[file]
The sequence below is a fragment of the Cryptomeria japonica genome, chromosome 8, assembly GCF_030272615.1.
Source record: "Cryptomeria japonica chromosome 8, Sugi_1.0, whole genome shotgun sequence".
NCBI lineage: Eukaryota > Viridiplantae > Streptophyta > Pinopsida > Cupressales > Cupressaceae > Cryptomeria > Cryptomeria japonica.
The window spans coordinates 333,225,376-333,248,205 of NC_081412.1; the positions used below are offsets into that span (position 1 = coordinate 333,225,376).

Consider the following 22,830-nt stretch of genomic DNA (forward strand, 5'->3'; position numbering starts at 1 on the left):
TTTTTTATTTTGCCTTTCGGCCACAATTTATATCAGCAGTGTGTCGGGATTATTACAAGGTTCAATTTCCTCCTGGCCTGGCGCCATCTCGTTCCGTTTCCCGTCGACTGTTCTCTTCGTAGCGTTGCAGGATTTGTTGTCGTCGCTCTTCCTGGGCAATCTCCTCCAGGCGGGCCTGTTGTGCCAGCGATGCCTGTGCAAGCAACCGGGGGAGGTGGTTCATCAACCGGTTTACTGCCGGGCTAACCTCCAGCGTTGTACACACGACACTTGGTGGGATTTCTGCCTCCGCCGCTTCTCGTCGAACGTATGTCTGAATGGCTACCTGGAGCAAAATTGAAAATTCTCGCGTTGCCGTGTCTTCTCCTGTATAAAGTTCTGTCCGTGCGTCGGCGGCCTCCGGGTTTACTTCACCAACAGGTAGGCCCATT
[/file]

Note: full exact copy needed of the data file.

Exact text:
The sequence below is a fragment of the Cryptomeria japonica genome, chromosome 8, assembly GCF_030272615.1.
Source record: "Cryptomeria japonica chromosome 8, Sugi_1.0, whole genome shotgun sequence".
NCBI lineage: Eukaryota > Viridiplantae > Streptophyta > Pinopsida > Cupressales > Cupressaceae > Cryptomeria > Cryptomeria japonica.
The window spans coordinates 333,225,376-333,248,205 of NC_081412.1; the positions used below are offsets into that span (position 1 = coordinate 333,225,376).

Consider the following 22,830-nt stretch of genomic DNA (forward strand, 5'->3'; position numbering starts at 1 on the left):
TTTTTTATTTTGCCTTTCGGCCACAATTTATATCAGCAGTGTGTCGGGATTATTACAAGGTTCAATTTCCTCCTGGCCTGGCGCCATCTCGTTCCGTTTCCCGTCGACTGTTCTCTTCGTAGCGTTGCAGGATTTGTTGTCGTCGCTCTTCCTGGGCAATCTCCTCCAGGCGGGCCTGTTGTGCCAGCGATGCCTGTGCAAGCAACCGGGGGAGGTGGTTCATCAACCGGTTTACTGCCGGGCTAACCTCCAGCGTTGTACACACGACACTTGGTGGGATTTCTGCCTCCGCCGCTTCTCGTCGAACGTATGTCTGAATGGCTACCTGGAGCAAAATTGAAAATTCTCGCGTTGCCGTGTCTTCTCCTGTATAAAGTTCTGTCCGTGCGTCGGCGGCCTCCGGGTTTACTTCACCAACAGGTAGGCCCATT